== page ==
In an essay on short story structure, Douglas Glover writes, “Literature is a way of thinking in which you think by pushing your characters through a set of actions (testing that character in a series of scenes which involve the same conflict).” This single sentence (very much) changed the way I approached writing flash. Where before I wrote a flash piece to write a flash piece (if that makes any sense), I began instead to write to figure things out, for myself, my character(s), and any readers I’d be lucky enough to have.
As a reader of a lot of unpublished (and published) flash, I haven’t often encountered the “figuring out” flash piece, and that might make sense for a number of reasons: (1) not all flash writers are concerned with narrative flash that figures things out; (2) flash has become a form that resists rules and any attempts to constrain its possibilities with definition; (3) two hundred, three hundred, five hundred, even seven hundred fifty aren’t a whole lot of words in order to figure something out, especially through “a set of actions.” I do think, however, that flash could use some more writers drawn to its form because flash is a “a way of thinking” rather than as a way of writing a story very quickly (and of course flash is surely that).
When I write the “figuring out flash,” I try to get the character to ask, “Why?” Everything in the story turns to that purpose, as happens often in myths, when the heavens and world conspire to force the (un)lucky hero/heroine into that series of actions leading to revelation. Such a flash forces the character to ask what’s behind things that have previously been taken for granted or have been avoided or have been too long accepted as “okay.“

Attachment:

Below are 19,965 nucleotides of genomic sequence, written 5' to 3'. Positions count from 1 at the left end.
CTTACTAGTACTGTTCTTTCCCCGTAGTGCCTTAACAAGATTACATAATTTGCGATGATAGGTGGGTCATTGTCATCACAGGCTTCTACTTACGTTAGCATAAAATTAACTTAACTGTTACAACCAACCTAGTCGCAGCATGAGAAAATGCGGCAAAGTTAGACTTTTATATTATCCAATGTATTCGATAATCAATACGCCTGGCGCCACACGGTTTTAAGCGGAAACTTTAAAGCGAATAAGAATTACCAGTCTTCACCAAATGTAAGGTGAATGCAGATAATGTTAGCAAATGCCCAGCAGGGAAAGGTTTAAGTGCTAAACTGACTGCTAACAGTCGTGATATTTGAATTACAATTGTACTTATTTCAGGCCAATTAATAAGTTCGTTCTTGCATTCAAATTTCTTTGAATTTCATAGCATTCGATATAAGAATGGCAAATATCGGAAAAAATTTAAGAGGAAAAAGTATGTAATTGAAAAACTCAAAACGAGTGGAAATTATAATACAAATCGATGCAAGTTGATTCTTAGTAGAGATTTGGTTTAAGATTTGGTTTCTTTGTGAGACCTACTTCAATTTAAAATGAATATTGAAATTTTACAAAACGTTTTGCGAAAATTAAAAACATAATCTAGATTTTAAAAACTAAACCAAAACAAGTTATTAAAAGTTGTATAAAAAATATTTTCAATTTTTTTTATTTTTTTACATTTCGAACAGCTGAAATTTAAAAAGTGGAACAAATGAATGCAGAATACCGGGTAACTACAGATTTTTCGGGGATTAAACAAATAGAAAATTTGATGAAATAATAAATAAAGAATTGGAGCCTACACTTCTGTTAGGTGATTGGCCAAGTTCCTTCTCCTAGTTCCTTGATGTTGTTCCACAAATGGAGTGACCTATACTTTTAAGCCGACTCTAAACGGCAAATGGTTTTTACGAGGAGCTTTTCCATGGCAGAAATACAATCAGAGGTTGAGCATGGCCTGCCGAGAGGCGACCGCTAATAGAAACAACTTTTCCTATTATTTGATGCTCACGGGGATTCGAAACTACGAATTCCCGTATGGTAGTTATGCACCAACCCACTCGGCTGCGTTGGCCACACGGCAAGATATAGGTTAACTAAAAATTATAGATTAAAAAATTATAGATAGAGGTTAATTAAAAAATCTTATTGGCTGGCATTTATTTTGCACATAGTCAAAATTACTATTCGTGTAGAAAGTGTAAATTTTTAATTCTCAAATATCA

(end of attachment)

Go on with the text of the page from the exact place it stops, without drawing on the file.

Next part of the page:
Such flashes do work as therapy, for they become the way that I think about issues, ideas, the past, the world, and so on. There are of course many ways to think about these things: one could write an essay, enter a conversation, comment on a blog, paint a picture, sit in a bathtub surrounded by candles, smoke a clove cigarette, and so on. A cliched example might be the claustrophobic person stuck in an elevator. These confrontations often begin the flash for me, without explanation or back story or exposition, and they force characters to act in novel ways (well, novel for them, for sure, but novel for the reader, too, if one hopes to maintain a reader’s interest).
A less cliched flash I’m currently working on involves a father whose son has developed a persistent tic. It, for some reason, drives him crazy, this tic(k)ing son. The story is about figuring out, for the writer/father/reader, what’s behind that crazed obsession to make it stop, and those actions lead (I hope) everyone deeper into the complexities of fathers, sons, and that clock that ticks like a bomb between them, ready to explode them apart in a flash, unless someone figures out a way to defuse it.
For further reading, check out FlashFiction.Net’s suggested readings of flash fiction and prose poetry collections, anthologies, and craft books, by clicking here.